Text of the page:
When economies started to collapse in the second half of this year, many blog posts cropped up heralding the death of Web 2.0. I think Web 2.0 will thrive in this economic downturn. Just not yet.
The sort of start-up that has a wafer-thin business model overly dependent on advertising will struggle and many will disappear (and quite a few won’t be missed). Investment in new ideas will become much harder to secure. But Web 2.0 is about more than creating a widget, tagging a picture or poking a friend.
Web 2.0 has yet to scratch the surface of business processes. Whilst consumer habits have changed dramatically since 2000, most organisations internally still look the same. And so they will continue during most of 2009. Going into a recession, the instinctive reaction is to freeze. Stop doing anything and wait to see what happens. Few people would start a new project or reinvent how they do business at this moment in time. And those who would ought to think twice. However, once we are well and truly up to our necks in recession (what we see right now is just the beginning), then businesses will start to rethink the management and processes that led us down down this path. It is at that point that Web 2.0 has the potential to play a significant role.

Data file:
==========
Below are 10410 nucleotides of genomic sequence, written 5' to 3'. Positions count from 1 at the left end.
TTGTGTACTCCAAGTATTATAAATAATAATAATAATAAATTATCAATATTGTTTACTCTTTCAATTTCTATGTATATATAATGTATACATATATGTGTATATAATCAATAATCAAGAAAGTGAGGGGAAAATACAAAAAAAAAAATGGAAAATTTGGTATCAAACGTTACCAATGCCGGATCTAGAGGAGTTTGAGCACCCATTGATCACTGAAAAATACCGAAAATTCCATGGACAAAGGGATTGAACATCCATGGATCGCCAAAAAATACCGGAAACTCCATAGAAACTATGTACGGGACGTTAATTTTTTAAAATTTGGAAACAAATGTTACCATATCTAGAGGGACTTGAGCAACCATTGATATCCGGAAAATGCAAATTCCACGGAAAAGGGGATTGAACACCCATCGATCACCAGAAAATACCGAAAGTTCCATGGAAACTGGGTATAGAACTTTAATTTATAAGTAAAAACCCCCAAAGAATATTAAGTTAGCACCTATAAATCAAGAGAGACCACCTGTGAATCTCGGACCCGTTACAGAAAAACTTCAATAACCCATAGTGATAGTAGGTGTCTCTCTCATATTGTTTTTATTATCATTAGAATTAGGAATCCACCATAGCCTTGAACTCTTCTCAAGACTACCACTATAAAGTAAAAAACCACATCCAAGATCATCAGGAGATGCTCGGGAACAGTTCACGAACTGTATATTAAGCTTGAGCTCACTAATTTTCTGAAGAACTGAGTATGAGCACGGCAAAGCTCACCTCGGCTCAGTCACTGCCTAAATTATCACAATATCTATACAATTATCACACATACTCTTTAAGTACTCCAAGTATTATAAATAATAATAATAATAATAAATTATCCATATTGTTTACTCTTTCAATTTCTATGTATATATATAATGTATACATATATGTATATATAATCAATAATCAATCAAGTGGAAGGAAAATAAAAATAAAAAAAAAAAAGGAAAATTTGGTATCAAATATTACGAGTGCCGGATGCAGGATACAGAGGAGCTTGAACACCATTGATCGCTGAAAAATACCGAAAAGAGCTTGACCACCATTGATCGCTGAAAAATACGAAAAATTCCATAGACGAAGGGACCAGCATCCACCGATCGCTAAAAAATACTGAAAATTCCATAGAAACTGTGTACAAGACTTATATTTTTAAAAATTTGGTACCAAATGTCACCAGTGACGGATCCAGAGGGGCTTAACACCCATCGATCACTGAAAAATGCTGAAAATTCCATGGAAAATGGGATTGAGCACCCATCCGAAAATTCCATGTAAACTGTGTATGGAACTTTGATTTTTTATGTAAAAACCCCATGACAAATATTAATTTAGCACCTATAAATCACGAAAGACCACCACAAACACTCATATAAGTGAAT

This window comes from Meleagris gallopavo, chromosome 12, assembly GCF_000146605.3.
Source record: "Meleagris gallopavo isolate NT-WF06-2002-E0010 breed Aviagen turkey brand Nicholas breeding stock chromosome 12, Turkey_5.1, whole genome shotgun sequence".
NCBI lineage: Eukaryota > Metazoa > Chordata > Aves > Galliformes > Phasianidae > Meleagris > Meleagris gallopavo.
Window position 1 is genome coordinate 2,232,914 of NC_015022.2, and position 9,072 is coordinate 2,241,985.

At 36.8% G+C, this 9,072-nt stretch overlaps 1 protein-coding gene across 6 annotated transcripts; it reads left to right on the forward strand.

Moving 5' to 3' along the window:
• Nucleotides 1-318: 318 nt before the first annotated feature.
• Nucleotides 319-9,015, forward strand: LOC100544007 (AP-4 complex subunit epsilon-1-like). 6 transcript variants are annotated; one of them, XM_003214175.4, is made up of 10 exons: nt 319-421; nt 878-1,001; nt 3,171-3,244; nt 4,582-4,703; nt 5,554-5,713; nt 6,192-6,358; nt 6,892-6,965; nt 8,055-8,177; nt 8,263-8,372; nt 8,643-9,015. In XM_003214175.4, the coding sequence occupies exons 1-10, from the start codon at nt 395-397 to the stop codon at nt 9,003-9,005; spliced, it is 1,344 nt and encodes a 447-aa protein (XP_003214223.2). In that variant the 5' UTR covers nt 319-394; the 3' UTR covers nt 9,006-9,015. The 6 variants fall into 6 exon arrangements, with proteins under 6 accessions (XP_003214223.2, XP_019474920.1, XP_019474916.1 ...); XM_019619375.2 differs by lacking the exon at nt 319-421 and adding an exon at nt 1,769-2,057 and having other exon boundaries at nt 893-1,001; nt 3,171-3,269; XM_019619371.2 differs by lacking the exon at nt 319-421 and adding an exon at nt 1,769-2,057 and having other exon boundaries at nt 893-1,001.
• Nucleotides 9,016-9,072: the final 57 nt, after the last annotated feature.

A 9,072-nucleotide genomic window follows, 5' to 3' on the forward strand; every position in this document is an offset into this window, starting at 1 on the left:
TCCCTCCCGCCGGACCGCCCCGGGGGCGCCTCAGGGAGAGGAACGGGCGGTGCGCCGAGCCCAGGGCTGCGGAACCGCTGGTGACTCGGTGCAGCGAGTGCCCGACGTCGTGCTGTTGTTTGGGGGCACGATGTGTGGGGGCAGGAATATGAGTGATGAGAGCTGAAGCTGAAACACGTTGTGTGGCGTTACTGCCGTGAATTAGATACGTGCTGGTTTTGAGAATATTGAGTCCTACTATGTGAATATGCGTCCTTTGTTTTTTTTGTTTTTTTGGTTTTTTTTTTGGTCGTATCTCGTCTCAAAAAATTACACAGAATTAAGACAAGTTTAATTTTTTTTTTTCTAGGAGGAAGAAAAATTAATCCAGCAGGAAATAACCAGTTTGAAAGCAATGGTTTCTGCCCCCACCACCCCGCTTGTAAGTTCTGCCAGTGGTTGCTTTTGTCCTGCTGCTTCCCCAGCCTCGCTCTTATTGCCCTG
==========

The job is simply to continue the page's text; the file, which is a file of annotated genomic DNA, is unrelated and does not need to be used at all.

In short, the next few months will undoubtedly bring more doom and gloom stories about Web 2.0 and related technologies (let alone everything else going on in the world). But the wise will use this time to get organised for when the shock of the recession eases and people start paying serious attention to what happens next.